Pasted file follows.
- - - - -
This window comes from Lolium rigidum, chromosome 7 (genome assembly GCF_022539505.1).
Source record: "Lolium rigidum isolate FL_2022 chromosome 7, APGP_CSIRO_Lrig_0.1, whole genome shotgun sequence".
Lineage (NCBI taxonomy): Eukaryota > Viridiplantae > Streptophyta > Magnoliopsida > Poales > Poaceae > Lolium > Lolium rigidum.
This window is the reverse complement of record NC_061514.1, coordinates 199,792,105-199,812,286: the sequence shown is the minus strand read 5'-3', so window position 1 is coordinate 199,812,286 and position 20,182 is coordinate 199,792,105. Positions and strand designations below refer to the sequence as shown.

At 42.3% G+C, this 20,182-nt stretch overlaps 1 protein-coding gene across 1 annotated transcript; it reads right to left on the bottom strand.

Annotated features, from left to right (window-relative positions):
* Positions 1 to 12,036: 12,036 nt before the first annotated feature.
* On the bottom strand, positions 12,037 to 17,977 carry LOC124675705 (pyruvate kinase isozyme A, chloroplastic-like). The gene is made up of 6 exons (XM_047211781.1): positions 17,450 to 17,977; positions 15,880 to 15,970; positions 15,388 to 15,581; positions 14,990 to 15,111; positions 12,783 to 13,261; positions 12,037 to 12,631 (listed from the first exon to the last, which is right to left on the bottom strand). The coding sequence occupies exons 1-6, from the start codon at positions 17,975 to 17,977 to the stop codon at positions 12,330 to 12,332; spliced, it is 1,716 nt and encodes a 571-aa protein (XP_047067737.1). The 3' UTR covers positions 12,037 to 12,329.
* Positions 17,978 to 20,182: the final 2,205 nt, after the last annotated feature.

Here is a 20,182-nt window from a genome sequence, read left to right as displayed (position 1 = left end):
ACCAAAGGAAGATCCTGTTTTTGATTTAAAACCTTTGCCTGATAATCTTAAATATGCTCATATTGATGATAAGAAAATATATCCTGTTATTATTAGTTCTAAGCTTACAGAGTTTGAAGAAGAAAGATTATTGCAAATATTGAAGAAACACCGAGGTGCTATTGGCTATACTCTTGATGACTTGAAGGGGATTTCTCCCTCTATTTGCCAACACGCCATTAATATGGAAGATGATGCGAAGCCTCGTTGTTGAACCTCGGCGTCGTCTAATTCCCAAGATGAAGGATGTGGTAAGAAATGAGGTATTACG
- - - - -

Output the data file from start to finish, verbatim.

This window comes from Lolium rigidum, chromosome 7 (genome assembly GCF_022539505.1).
Source record: "Lolium rigidum isolate FL_2022 chromosome 7, APGP_CSIRO_Lrig_0.1, whole genome shotgun sequence".
Lineage (NCBI taxonomy): Eukaryota > Viridiplantae > Streptophyta > Magnoliopsida > Poales > Poaceae > Lolium > Lolium rigidum.
This window is the reverse complement of record NC_061514.1, coordinates 199,792,105-199,812,286: the sequence shown is the minus strand read 5'-3', so window position 1 is coordinate 199,812,286 and position 20,182 is coordinate 199,792,105. Positions and strand designations below refer to the sequence as shown.

At 42.3% G+C, this 20,182-nt stretch overlaps 1 protein-coding gene across 1 annotated transcript; it reads right to left on the bottom strand.

Annotated features, from left to right (window-relative positions):
* Positions 1 to 12,036: 12,036 nt before the first annotated feature.
* On the bottom strand, positions 12,037 to 17,977 carry LOC124675705 (pyruvate kinase isozyme A, chloroplastic-like). The gene is made up of 6 exons (XM_047211781.1): positions 17,450 to 17,977; positions 15,880 to 15,970; positions 15,388 to 15,581; positions 14,990 to 15,111; positions 12,783 to 13,261; positions 12,037 to 12,631 (listed from the first exon to the last, which is right to left on the bottom strand). The coding sequence occupies exons 1-6, from the start codon at positions 17,975 to 17,977 to the stop codon at positions 12,330 to 12,332; spliced, it is 1,716 nt and encodes a 571-aa protein (XP_047067737.1). The 3' UTR covers positions 12,037 to 12,329.
* Positions 17,978 to 20,182: the final 2,205 nt, after the last annotated feature.

Here is a 20,182-nt window from a genome sequence, read left to right as displayed (position 1 = left end):
ACCAAAGGAAGATCCTGTTTTTGATTTAAAACCTTTGCCTGATAATCTTAAATATGCTCATATTGATGATAAGAAAATATATCCTGTTATTATTAGTTCTAAGCTTACAGAGTTTGAAGAAGAAAGATTATTGCAAATATTGAAGAAACACCGAGGTGCTATTGGCTATACTCTTGATGACTTGAAGGGGATTTCTCCCTCTATTTGCCAACACGCCATTAATATGGAAGATGATGCGAAGCCTCGTTGTTGAACCTCGGCGTCGTCTAATTCCCAAGATGAAGGATGTGGTAAGAAATGAGGTATTACG